Milton Keynes Citizen journalists are set to go on strike for three consecutive days next week over pay.
The National Union of Journalists says the action is likely to seriously disrupt the production of the paper, as well as a range of sister titles and websites.
Union members at the Johnston Press-owned title voted to take strike action because they felt that management refused to recognise the contribution Milton Keynes journalists are making to the company’s takings.
The dispute centres on a below inflation pay offer and journalists’ concerns about the company’s commitment to quality journalism in Milton Keynes.
The company says staff have had their “best offer” and that steps were being taken to ensure production would not suffer.
Twelve of the 17 editorial staff are members of the union, as well as all three photographers.
Features editor Karen Jeffery, who is mother of chapel, said: “When I started at the Milton Keynes Citizen in 1997 as an eager trainee, we produced one award-winning weekly free paper.
“The newsroom buzzed. We did death knocks; we covered court; attended inquests; our carefully-nurtured contacts rang in; we were able to give our readers every spit and cough.
“Now, we have two weekly papers plus a growing army of Local Pages, free sheets targeted to cover small communities where one man and his PC might dare to challenge JP with a little parish pump newsletter filled with ads for window cleaners and mobile hairdressers.
“We produce a weekly entertainment title, a monthly lifestyle mag, a family mag, one for the kids and a raft of in-paper supplements and pullouts.
“The web swallows our copy and spits it out into cyberspace. There is simply too much to do. Trips out of the office are a rarity.
“With acres of empty pages to fill, most of the team – currently four trainees, one part-time reporter, two full-time reporters, one news editor and nine subs (some of whom write and edit too) – are resigned to the fact that their job is to sit obediently and churn, churn, churn.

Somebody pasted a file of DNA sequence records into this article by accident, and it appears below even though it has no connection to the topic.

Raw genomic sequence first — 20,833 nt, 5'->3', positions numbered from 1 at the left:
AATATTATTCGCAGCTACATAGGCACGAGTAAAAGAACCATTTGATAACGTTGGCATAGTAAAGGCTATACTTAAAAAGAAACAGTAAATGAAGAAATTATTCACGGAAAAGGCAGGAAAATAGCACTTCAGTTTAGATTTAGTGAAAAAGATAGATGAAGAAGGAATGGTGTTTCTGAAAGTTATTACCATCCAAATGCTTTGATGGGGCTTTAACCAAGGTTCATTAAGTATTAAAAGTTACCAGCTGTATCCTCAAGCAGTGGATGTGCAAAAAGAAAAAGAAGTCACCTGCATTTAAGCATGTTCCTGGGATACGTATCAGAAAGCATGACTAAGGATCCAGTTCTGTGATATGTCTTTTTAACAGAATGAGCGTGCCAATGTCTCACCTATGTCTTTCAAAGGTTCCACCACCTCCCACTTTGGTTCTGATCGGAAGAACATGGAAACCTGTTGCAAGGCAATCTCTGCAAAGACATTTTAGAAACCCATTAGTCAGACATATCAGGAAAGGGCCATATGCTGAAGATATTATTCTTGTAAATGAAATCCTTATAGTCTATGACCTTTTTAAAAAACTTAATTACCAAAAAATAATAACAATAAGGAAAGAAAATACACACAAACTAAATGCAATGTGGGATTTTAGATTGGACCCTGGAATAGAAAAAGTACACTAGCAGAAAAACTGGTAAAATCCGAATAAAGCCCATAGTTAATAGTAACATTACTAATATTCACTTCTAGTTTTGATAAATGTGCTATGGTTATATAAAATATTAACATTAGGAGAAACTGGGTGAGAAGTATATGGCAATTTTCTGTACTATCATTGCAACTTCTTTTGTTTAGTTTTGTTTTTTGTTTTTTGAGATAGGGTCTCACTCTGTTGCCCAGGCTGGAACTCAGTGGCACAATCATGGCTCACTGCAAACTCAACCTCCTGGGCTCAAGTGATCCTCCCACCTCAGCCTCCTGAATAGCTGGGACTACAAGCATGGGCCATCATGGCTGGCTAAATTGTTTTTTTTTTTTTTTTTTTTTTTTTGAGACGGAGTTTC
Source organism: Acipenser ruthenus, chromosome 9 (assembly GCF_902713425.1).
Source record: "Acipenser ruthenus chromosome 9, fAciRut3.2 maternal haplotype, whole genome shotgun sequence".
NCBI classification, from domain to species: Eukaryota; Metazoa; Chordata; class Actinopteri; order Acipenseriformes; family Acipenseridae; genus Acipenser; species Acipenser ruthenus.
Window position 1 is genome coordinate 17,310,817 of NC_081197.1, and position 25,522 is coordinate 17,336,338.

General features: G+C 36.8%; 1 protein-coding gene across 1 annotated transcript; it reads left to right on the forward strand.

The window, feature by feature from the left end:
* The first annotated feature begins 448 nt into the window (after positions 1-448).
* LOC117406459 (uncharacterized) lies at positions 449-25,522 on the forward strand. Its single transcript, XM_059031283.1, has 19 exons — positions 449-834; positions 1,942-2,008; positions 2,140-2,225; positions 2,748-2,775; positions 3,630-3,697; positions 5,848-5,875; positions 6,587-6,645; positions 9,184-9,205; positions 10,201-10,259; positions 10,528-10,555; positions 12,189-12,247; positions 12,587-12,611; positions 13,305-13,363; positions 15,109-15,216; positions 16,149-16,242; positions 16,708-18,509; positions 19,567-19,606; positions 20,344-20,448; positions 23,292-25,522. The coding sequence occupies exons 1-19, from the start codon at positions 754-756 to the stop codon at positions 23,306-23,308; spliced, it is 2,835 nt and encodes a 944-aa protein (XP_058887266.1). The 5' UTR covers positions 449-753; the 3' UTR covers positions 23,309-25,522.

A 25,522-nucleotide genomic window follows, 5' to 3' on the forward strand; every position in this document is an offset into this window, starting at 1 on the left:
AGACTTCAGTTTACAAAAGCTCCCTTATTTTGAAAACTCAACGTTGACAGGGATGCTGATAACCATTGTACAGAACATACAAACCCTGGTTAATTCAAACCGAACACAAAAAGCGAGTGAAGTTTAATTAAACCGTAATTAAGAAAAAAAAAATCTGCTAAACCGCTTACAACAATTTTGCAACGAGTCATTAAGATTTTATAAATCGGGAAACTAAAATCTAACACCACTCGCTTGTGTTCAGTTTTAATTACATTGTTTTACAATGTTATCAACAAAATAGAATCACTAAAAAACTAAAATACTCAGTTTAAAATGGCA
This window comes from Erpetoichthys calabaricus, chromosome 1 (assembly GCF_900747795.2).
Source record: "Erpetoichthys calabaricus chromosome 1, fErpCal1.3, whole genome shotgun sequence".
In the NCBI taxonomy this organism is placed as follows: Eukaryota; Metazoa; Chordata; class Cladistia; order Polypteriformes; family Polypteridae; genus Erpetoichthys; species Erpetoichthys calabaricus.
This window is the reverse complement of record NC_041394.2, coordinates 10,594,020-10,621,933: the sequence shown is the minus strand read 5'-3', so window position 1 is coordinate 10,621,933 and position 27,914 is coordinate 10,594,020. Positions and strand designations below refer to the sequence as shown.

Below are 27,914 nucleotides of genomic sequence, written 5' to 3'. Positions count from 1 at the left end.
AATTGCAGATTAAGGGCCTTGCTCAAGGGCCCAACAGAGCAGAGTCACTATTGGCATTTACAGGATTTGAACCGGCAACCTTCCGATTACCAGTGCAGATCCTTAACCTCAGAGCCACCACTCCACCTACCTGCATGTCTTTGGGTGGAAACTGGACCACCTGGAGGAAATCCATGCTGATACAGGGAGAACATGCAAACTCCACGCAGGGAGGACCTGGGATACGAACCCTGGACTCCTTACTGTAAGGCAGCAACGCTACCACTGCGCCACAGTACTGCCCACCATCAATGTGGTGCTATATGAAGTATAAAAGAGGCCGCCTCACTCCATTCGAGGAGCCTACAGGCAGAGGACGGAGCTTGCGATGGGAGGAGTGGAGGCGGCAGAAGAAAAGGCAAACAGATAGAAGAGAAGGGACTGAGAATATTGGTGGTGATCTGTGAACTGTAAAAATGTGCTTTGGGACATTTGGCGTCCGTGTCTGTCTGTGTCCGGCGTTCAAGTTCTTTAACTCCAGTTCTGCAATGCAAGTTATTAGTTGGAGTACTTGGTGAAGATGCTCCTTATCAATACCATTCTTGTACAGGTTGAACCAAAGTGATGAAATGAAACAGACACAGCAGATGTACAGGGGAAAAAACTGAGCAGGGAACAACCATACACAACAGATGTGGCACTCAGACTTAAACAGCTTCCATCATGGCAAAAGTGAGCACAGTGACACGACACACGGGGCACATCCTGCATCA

“Our team is stretched so thinly it is impossible to do the job properly. Staff leave and are not replaced. Seniors are replaced by juniors on cut-price salaries. The time lag involved in replacement is breath-taking; months and months where desks stand empty and colleagues battle to fill the gaps.
A statement issued by Johnston Press’ Edinburgh head office said the action was going ahead despite “extensive pay negotiations”.
It said: “The union have given notice of their intention to take strike action for three days commencing on January 21.
“The overall company offer is generous given the current economic climate. It combines a fair basic increase with significant improvements in the existing salary structure.
“Whilst we will always endeavour to take a constructive approach, we have now made our best offer. We have made it clear to the journalists that industrial action will not result in any improvements and will benefit no one.
“Steps have been taken to ensure that the quality and frequency of our publications will not suffer as a result of any action taken by the NUJ in Milton Keynes.”
Organiser Barry Fitzpatrick said: “For members to stand up and take such significant action says an awful lot about how strongly they feel.
“Our members are particularly disappointed that the unreasonable approach taken by Johnston Press has forced this action, which will deprive members of the local community of their news reporting.
“However, the quality of that reporting will suffer if nothing is done and after ten months of fruitless negotiations, our members feel that they have no choice.”